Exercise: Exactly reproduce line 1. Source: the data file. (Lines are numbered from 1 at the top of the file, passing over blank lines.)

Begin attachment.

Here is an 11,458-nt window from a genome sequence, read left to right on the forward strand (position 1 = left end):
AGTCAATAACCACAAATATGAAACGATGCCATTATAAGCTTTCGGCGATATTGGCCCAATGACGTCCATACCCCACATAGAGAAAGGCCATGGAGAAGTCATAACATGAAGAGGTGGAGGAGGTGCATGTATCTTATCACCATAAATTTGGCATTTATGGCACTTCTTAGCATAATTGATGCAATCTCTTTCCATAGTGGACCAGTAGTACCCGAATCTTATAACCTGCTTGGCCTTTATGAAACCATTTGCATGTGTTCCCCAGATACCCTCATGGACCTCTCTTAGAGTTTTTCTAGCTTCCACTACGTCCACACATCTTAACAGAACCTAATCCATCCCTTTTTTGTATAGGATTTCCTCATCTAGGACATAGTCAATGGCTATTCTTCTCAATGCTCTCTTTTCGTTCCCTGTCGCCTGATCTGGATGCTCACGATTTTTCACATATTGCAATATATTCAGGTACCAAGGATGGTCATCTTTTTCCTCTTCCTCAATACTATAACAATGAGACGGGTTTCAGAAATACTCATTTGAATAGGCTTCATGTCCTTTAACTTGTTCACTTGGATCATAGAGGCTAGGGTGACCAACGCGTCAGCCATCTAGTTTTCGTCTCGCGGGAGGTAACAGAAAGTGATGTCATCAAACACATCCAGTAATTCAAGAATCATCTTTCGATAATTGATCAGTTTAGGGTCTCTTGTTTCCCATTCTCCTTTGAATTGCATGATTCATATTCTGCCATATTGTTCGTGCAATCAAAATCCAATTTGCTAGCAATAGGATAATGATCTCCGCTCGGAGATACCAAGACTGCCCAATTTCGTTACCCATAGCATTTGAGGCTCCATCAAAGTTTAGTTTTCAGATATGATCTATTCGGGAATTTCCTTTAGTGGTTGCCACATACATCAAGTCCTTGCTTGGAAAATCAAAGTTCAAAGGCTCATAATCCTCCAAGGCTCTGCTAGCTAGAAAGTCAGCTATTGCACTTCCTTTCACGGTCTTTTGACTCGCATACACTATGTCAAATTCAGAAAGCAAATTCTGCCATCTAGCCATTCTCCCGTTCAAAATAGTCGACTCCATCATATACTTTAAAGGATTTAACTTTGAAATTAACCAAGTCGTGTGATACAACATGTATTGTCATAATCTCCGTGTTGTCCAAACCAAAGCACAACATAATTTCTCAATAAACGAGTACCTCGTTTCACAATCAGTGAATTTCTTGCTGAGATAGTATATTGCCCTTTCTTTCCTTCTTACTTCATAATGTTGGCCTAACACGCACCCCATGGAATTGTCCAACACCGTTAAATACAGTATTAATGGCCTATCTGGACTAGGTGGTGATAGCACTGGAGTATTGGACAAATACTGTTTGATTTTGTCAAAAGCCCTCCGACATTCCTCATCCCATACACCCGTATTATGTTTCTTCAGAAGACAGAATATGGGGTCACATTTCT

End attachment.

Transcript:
Here is an 11,458-nt window from a genome sequence, read left to right on the forward strand (position 1 = left end):